Platforms like VR Chat with portals to a myriad of worlds with real-time spatial audio and immersive 3D navigation are creating entirely new forms of an open community that empower Gen Z to freely explore, collaborate and communicate in ways that go beyond what’s possible in the real world. In the metaverse, they have none of the social constraints associated with their physical identities, something unthinkable to every previous generation in history. The implications of this from a sociological perspective will likely prove to be quite profound in their personal development and the development of the metaverse as a whole.
WWD: Are Gen Z consumers looking at NFTS and Crypto differently than other generations?
Q.M.: Gen Z has seen how their older generation (Millennials) have been burdened with debt and see NFTs and Crypto as a new way to make money that is as digitally native as they are.
NFTs and Crypto fit neatly into the digital world that Gen Z is already comfortable with — where most of life’s interactions happen online like making friends through social, buying and selling goods through anonymous dealers online. They trust this digital world and see great value in it already, so do not hesitate to invest in NFTs as collectibles and Crypto as the currency of the internet.
Gen Z sees NFTs as extensions of the things that they already value online — their identities (Instagram and TikTok accounts), their reputation (where they sit on a Leaderboard) and their most prized possessions (a diary of their lives through photos and posts). NFTs provide them with the opportunity for true, verifiable ownership, something unattainable in every other form of the digital asset to date. This ownership also provides them with a financial opportunity to sell their NFTs on secondary markets at a profit, a new-world version of what previous generations experienced selling physical baseball cards or comic books.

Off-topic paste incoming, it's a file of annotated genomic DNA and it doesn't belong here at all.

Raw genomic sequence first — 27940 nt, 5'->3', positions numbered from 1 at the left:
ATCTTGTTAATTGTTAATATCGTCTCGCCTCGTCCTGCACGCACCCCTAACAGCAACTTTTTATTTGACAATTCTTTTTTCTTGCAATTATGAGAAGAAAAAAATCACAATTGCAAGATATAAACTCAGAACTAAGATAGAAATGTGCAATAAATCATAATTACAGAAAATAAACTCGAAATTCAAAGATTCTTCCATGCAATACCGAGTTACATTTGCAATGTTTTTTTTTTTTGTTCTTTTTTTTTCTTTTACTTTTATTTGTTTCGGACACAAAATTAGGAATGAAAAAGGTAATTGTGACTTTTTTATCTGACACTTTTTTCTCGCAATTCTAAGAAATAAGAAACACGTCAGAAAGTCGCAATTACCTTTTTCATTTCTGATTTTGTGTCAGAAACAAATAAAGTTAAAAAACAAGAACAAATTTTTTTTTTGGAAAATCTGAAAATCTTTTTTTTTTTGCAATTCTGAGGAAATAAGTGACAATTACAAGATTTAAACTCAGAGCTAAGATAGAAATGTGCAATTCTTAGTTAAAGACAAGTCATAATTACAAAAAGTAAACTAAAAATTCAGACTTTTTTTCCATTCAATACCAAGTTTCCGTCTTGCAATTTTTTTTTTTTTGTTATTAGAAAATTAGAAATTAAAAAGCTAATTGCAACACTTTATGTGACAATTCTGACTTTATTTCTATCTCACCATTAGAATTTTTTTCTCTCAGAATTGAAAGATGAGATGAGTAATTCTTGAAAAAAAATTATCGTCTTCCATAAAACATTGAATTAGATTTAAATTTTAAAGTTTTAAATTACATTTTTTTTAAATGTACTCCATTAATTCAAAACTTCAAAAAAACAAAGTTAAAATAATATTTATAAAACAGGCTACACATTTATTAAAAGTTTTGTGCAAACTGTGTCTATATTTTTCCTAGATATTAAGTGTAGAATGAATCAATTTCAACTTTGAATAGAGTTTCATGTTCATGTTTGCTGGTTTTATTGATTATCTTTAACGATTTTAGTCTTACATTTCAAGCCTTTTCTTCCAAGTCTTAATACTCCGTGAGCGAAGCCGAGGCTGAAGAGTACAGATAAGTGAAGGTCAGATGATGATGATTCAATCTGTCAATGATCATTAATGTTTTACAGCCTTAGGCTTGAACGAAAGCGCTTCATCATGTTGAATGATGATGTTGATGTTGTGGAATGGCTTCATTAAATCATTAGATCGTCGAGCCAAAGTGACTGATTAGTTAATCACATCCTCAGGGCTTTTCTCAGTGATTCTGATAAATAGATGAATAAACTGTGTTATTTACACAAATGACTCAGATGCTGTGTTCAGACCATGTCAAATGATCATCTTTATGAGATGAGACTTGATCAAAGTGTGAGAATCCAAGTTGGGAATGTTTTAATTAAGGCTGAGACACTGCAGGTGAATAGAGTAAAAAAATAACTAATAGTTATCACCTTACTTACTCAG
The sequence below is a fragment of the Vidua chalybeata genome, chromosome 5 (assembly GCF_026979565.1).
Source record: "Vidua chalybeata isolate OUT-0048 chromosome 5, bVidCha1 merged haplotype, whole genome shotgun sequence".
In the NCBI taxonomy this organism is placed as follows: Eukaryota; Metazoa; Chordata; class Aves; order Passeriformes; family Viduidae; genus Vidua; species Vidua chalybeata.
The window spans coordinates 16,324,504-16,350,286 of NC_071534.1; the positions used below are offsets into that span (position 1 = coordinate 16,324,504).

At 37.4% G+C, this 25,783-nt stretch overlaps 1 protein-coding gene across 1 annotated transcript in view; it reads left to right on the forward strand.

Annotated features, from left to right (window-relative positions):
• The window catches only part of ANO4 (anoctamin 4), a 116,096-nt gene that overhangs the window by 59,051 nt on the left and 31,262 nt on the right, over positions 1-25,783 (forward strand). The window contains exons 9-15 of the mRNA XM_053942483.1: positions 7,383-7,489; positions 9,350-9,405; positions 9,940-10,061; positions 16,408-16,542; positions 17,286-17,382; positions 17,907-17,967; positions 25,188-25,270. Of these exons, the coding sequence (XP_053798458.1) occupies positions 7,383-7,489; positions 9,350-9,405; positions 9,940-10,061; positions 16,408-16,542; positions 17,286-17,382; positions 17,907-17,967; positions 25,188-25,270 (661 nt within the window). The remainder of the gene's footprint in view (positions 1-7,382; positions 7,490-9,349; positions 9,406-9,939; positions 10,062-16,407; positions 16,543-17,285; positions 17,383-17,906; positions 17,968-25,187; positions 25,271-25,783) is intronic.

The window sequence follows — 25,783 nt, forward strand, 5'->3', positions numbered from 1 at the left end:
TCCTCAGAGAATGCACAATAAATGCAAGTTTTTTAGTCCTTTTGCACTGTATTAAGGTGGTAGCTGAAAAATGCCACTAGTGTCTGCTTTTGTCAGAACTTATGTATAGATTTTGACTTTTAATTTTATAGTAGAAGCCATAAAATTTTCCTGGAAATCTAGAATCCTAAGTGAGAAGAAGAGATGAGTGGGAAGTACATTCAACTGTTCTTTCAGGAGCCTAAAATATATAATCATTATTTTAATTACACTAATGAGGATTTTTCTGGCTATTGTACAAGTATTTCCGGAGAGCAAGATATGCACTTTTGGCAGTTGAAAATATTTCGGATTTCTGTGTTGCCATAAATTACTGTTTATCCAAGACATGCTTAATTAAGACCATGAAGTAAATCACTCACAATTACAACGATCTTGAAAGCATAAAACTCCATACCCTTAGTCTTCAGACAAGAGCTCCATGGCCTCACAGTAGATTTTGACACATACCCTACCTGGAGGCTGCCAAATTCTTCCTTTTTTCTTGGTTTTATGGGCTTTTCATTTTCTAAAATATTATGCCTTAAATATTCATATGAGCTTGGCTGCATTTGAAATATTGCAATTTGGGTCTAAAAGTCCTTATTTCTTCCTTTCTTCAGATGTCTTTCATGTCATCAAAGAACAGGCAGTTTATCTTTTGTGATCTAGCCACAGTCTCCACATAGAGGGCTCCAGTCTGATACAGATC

WWD: For this cohort, how does “culture” play into how they feel about NFTs and the greater Metaverse?
Q.M.: This generation is pushing for an open metaverse where one corporation, in this case Meta, doesn’t own and control the entire digital ecosystem. They wish for a series of open worlds where one can travel freely and safely as their own avatars without being followed, monitored or advertised to. Known as the loneliest generation (having lived online since birth and through COVID-19 during their youth) Gen Z craves community and the Metaverse delivers exactly that in ways that transcend what’s possible in the real world.
WWD: What would you say Gen Z wants from the Metaverse as it grows?
Q.M.: Gen Z is pushing for an independent metaverse made by a collection of people and companies that will allow them to roam freely from one world to the next. Here, they want to be able to control their identity (through a personal avatar), own and sell items they can take from world to world (clothes, cars, accessories, etc.) and shape the way they learn, work and play.
A recent concert by 21 Pilots attended by millions in Roblox for example gave players the ability to control the order of the setlist with instantaneous voting and embark on an interactive scavenger hunt with other fans. Most importantly, however, Gen Z wants to cultivate a world that is built on shared value and interests of the community that allows them to escape the chaos of our current reality.
WWD: How is Gen Z likely to shape the Metaverse?
Q.M.: Gen Z has been carefully cultivating passionate and active communities around shared interests and values on Twitch, TikTok and Discord for years. Unbeknownst to them, this sociological training ground has armed them with the skills they need to shape the Metaverse into a democratized universe of worlds that celebrate individuality over conformity and community over corporations. Here, the wisdom of the group rules and the members regulate themselves for the betterment of all.
To be clear, the Metaverse as presented to us by Mark Zuckerberg or in films like Ready Player One does not yet exist. We are in the early days with signs of what’s to come all around us. NFTs are evolving from 2D profile pictures to 3D avatars we can take with us across immersive, social digital environments like Decentraland and The Sandbox. Games are transforming into serious businesses as millions are now “working” in the metaverse playing games they love and creating new livelihoods for those in developing countries. Gen Z is in control of what the metaverse will become, the rest of us are just along for the ride.